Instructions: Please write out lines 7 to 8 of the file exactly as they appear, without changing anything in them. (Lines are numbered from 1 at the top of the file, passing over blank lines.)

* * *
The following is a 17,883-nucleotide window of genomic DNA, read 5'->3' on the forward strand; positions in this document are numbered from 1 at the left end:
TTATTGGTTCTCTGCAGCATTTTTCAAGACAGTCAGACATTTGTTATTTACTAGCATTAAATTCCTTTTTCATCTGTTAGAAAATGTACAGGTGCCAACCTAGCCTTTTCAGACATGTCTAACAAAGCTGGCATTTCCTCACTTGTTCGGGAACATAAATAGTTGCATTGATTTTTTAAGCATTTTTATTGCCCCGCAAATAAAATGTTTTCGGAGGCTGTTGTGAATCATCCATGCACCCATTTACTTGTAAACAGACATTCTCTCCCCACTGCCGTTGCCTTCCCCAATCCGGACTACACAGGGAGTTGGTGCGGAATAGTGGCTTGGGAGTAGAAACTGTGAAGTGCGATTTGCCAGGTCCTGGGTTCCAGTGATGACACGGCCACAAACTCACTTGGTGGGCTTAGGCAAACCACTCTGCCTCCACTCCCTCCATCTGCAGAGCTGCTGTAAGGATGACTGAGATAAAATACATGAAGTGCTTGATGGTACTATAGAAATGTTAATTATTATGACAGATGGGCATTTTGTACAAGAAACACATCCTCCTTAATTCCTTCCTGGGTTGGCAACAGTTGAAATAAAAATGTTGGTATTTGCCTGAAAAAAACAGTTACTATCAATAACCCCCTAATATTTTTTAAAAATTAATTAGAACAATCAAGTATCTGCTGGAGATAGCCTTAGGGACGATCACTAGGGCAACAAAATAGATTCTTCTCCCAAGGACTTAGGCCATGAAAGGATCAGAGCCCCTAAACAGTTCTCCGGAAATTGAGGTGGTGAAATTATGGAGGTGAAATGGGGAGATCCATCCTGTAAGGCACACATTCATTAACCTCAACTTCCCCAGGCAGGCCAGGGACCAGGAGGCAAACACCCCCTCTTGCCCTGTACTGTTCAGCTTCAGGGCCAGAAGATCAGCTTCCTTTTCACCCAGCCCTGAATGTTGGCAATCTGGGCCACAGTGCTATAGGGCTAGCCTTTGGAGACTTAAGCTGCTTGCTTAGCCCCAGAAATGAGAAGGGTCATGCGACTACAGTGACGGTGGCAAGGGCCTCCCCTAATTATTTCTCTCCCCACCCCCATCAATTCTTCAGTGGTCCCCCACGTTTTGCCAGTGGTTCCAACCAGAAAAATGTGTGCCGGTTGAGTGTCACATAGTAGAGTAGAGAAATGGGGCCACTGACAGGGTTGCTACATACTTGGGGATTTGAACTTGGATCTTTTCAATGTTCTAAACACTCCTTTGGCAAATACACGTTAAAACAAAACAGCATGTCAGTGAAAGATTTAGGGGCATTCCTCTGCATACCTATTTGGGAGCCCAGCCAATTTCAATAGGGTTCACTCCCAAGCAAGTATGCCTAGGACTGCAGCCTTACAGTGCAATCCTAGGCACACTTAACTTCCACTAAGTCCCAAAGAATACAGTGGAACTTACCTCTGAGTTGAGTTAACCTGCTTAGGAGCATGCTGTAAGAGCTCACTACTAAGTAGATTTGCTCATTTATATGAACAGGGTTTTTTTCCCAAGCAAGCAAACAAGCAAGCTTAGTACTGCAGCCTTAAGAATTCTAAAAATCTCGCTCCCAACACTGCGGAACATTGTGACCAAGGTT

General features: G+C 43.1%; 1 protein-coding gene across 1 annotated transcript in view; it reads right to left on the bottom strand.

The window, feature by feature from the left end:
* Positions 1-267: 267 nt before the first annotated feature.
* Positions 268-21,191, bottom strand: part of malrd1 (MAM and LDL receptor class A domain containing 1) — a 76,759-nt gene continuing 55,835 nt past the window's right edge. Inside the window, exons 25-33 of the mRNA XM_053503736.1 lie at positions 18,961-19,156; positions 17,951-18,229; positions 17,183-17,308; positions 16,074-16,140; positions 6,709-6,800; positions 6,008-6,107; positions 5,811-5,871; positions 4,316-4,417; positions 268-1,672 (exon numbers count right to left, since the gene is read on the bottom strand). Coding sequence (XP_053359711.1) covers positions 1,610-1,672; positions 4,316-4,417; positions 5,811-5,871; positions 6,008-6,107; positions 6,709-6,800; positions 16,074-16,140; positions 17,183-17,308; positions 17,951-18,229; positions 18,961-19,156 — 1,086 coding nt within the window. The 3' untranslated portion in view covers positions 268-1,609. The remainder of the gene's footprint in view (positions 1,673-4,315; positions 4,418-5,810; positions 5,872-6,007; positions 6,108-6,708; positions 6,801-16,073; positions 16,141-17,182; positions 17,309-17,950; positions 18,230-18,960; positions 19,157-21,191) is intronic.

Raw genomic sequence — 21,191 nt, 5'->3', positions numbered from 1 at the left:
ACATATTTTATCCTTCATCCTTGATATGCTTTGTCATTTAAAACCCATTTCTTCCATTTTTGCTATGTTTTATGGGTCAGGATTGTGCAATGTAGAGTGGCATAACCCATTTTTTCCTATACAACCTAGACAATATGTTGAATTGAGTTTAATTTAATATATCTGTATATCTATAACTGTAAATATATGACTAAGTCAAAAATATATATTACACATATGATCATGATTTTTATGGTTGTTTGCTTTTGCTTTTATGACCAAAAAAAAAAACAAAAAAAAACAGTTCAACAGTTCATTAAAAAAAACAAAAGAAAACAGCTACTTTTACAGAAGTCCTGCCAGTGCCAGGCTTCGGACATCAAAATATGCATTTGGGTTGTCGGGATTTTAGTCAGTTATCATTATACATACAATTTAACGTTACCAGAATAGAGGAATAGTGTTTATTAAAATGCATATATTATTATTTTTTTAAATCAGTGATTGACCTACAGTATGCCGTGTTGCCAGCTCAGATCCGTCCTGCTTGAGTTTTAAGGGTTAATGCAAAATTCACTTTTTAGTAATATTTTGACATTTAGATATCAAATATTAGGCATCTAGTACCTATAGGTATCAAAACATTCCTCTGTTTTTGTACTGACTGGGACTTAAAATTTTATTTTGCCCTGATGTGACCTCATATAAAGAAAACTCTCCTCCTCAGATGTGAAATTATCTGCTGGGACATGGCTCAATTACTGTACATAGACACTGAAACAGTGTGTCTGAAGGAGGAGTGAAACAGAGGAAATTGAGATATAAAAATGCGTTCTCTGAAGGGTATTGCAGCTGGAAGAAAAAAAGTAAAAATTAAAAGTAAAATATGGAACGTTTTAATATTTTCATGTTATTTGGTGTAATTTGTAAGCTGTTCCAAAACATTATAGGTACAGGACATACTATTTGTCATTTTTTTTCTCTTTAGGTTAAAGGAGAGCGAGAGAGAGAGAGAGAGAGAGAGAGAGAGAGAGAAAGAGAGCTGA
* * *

Raw genomic sequence — 21,191 nt, 5'->3', positions numbered from 1 at the left:
ACATATTTTATCCTTCATCCTTGATATGCTTTGTCATTTAAAACCCATTTCTTCCATTTTTGCTATGTTTTATGGGTCAGGATTGTGCAATGTAGAGTGGCATAACCCATTTTTTCCTATACAACCTAGACAATATGTTGAATTGAGTTTAATTTAATATATCTGTATATCTATAACTGTAAATATATGACTAAGTCAAAAATATATATTACACATATGATCATGATTTTTATGGTTGTTTGCTTTTGCTTTTATGACCAAAAAAAAAAACAAAAAAAAACAGTTCAACAGTTCATTAAAAAAAACAAAAGAAAACAGCTACTTTTACAGAAGTCCTGCCAGTGCCAGGCTTCGGACATCAAAATATGCATTTGGGTTGTCGGGATTTTAGTCAGTTATCATTATACATACAATTTAACGTTACCAGAATAGAGGAATAGTGTTTATTAAAATGCATATATTATTATTTTTTTAAATCAGTGATTGACCTACAGTATGCCGTGTTGCCAGCTCAGATCCGTCCTGCTTGAGTTTTAAGGGTTAATGCAAAATTCACTTTTTAGTAATATTTTGACATTTAGATATCAAATATTAGGCATCTAGTACCTATAGGTATCAAAACATTCCTCTGTTTTTGTACTGACTGGGACTTAAAATTTTATTTTGCCCTGATGTGACCTCATATAAAGAAAACTCTCCTCCTCAGATGTGAAATTATCTGCTGGGACATGGCTCAATTACTGTACATAGACACTGAAACAGTGTGTCTGAAGGAGGAGTGAAACAGAGGAAATTGAGATATAAAAATGCGTTCTCTGAAGGGTATTGCAGCTGGAAGAAAAAAAGTAAAAATTAAAAGTAAAATATGGAACGTTTTAATATTTTCATGTTATTTGGTGTAATTTGTAAGCTGTTCCAAAACATTATAGGTACAGGACATACTATTTGTCATTTTTTTTCTCTTTAGGTTAAAGGAGAGCGAGAGAGAGAGAGAGAGAGAGAGAGAGAGAGAGAAAGAGAGCTGA